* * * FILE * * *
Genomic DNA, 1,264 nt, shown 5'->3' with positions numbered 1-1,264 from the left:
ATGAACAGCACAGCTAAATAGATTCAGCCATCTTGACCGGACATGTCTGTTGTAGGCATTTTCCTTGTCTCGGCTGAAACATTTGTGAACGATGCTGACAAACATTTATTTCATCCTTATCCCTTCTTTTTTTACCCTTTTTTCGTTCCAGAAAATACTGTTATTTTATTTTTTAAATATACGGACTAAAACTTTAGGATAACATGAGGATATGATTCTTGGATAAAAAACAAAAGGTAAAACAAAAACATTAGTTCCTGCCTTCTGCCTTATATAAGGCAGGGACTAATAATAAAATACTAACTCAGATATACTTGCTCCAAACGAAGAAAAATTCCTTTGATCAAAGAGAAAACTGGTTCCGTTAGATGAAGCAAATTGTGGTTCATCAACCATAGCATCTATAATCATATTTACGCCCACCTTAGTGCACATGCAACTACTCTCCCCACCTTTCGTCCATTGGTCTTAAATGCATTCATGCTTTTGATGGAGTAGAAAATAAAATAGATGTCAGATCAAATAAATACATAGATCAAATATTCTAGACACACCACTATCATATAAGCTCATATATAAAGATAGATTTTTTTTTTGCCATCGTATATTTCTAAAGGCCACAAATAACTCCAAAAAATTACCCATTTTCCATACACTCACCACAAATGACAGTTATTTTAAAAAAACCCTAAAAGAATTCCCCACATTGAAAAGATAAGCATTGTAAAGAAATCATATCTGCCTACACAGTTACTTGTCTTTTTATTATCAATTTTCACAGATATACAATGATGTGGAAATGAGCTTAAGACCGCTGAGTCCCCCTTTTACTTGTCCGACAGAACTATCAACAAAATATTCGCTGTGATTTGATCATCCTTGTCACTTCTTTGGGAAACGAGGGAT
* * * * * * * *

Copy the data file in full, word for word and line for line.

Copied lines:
Genomic DNA, 1,264 nt, shown 5'->3' with positions numbered 1-1,264 from the left:
ATGAACAGCACAGCTAAATAGATTCAGCCATCTTGACCGGACATGTCTGTTGTAGGCATTTTCCTTGTCTCGGCTGAAACATTTGTGAACGATGCTGACAAACATTTATTTCATCCTTATCCCTTCTTTTTTTACCCTTTTTTCGTTCCAGAAAATACTGTTATTTTATTTTTTAAATATACGGACTAAAACTTTAGGATAACATGAGGATATGATTCTTGGATAAAAAACAAAAGGTAAAACAAAAACATTAGTTCCTGCCTTCTGCCTTATATAAGGCAGGGACTAATAATAAAATACTAACTCAGATATACTTGCTCCAAACGAAGAAAAATTCCTTTGATCAAAGAGAAAACTGGTTCCGTTAGATGAAGCAAATTGTGGTTCATCAACCATAGCATCTATAATCATATTTACGCCCACCTTAGTGCACATGCAACTACTCTCCCCACCTTTCGTCCATTGGTCTTAAATGCATTCATGCTTTTGATGGAGTAGAAAATAAAATAGATGTCAGATCAAATAAATACATAGATCAAATATTCTAGACACACCACTATCATATAAGCTCATATATAAAGATAGATTTTTTTTTTGCCATCGTATATTTCTAAAGGCCACAAATAACTCCAAAAAATTACCCATTTTCCATACACTCACCACAAATGACAGTTATTTTAAAAAAACCCTAAAAGAATTCCCCACATTGAAAAGATAAGCATTGTAAAGAAATCATATCTGCCTACACAGTTACTTGTCTTTTTATTATCAATTTTCACAGATATACAATGATGTGGAAATGAGCTTAAGACCGCTGAGTCCCCCTTTTACTTGTCCGACAGAACTATCAACAAAATATTCGCTGTGATTTGATCATCCTTGTCACTTCTTTGGGAAACGAGGGAT